Working in Service of the Greater Good: Reflections on the War in Ukraine

Donnie Charleston April 12, 2022

We’ve all watched Putin’s attack on Ukraine with outrage. Not since World War II has the world witnessed such intentional destruction in Europe—destruction rivaled only by the horrors of natural disasters. When faced with these kinds of tragedies, we band together as global citizens, sacrificing what we can to aid those affected. No less is required of us now. 

This is the ethos I carried with me 20 years ago when I was deployed to El Salvador as a U.S. Army Reserve medic in response to Hurricane Mitch. One of the deadliest hurricanes in history, Mitch caused over 11,000 deaths and billions of dollars in physical destruction in Central America. Diseases like cholera ran rampant in its aftermath, causing further death and despair. 

“I’m no longer a soldier, but I still work in service to the ideals that guided me in Hurricane Mitch’s aftermath. These ideals are, in large part, why I joined Social Finance. We believe in equity, opportunity, and self-determination—and the human dignity that comes with those values.”

Guided by a belief in global citizenship, my fellow soldiers and I built schools, created clean water systems, and, in my case, provided medical care to the people of Chirilagua. I remember walking across vacant lands—lands that had been home to thriving villages before floodwaters and 200-mph winds washed them away—and seeing no signs of human life. But more vividly than the destruction, I remember the smiles on the faces of the survivors I met, young and old alike. They moved forward with persistence, strong in the face of tragedy. 

I’m no longer a soldier, but I still work in service to the ideals that guided me in Hurricane Mitch’s aftermath. These ideals are, in large part, why I joined Social Finance. We believe in equity, opportunity, and self-determination—and the human dignity that comes with those values.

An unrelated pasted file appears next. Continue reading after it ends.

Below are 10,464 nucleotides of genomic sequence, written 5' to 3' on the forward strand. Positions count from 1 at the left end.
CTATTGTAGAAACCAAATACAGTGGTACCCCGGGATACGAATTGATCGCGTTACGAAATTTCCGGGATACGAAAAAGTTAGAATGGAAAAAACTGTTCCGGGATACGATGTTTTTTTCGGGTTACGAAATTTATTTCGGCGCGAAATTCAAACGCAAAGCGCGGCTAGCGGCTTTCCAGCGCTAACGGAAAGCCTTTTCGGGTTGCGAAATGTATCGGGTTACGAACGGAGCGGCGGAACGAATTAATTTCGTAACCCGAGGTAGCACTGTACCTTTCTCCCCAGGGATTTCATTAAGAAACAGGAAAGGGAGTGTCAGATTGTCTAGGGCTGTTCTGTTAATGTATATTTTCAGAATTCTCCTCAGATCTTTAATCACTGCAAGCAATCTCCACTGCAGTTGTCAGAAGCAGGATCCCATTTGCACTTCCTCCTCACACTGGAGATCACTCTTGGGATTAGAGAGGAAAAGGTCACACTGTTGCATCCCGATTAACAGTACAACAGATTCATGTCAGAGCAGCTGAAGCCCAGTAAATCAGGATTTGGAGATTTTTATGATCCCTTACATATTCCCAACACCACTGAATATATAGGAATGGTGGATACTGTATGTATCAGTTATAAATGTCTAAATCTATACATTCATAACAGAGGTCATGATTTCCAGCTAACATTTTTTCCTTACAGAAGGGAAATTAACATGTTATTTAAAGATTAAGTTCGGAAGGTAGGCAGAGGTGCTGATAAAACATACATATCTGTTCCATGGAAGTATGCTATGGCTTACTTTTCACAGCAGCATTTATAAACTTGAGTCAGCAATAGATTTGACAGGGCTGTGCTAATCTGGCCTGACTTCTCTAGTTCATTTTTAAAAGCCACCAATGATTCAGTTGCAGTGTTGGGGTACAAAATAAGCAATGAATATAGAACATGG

Unlike the global crisis I witnessed long ago, the current atrocities in Ukraine are intentional, malicious, and manmade. Yet, like a natural disaster, they are exposing the fragility of essential infrastructure, services, and systems of care for the vulnerable.

I am glad to have recently joined Social Finance, an organization committed to transforming lives by strengthening the capacity of governments and catalyzing partnerships between the public, private, and social sectors. Social Finance US is part of a global network with sister organizations in the UK, Netherlands, and Israel that also share this commitment. Our partners at Social Finance UK have already begun this work by launching a refugee resettlement initiative, Homes for Ukraine, for Ukrainians escaping violence. We recognize that this kind of work will be ever more important in the days, weeks, and months to come. 

For the moment the situation in Ukraine has our attention, but the ongoing deaths and displacements amidst the conflicts in Cameroon, Somalia, and Ethiopia number in the millions and should prick our collective conscience as well. The ideals of global citizenship demand that we honor their struggle with no less enthusiasm and compassion than that which we have mustered for Ukraine. 

Donnie Charleston is the Vice President of Public Sector Partnerships at Social Finance and a former medic in the U.S. Army Reserve.